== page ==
[Bear in mind that some parties don’t need assistance to self-destruct]
5 – Don’t Wear the Uniform
Vary your characters! I don’t care if you have a Jerry Maguire-like performance for your bartender NPC. If I see the same damn barkeep in every town I go to, sorry, I’m tuning out. Mix the soft with the hard, the loud with the quiet. Different accents, cultures, religions, and motivations scratch our neoteric itch. For example, it’s a contrast between light and darkness, which makes the light seem brighter, and the darkness blacker.
Likewise, some DMs struggle with playing characters of the opposite gender they are. I sympathize with you…to a point. You don’t have to turn into Barbie or Ken to sell the fact that your NPC is male or female. But you can use your words to describe their actions, just like Sir David Attenborough does for the BBC. If you’re a woman playing a male NPC, you don’t have to lumberjack each line. Save trees. Likewise, if you’re a man playing a female, you don’t have to turn every woman the party comes across into a ‘Girls Gone Wild’ audition. Trust me, it will help you be able to maintain eye contact with your friends afterwards. This also would have the benefit of breathing some much-needed life into women’s roles in fantasy role-playing.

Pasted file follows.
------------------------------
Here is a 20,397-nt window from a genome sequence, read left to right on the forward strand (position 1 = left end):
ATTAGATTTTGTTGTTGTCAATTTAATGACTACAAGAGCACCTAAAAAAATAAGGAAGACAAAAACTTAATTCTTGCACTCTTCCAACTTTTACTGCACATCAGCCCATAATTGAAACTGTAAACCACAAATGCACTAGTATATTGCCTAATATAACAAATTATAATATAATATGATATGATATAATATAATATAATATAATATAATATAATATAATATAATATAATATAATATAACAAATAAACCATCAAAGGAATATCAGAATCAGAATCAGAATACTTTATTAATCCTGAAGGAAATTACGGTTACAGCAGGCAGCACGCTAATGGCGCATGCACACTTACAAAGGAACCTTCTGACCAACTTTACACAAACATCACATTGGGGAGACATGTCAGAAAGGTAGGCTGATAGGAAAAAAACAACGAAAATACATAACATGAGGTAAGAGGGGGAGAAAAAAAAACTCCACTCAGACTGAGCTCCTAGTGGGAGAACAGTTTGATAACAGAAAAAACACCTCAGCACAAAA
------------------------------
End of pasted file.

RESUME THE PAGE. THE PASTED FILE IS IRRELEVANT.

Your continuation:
In conclusion, what will make your NPCs memorable, like staying popular in high school, is more than just the way they look or the cool things they can do. It’s something esoteric, something associative, and something deeper. Think about what you want your next NPC’s ‘something’ to be.
In the meantime, I gotta get back to work
Dustinopolis, Devourer of Cheese, is an 11th level dreamer who has been rolling dice and playing roles off and on for over ten years. He currently “works” as Assistant to the Evening Custodian at the High Level Gaming Company, who “pay” him “regularly”. He prides himself on writing (*most) blogs fully clothed. If you can’t wait until next week’s post, you can follow him on Twitter @devourcheese for more questionable insights.
I am become death, destroyer of worlds.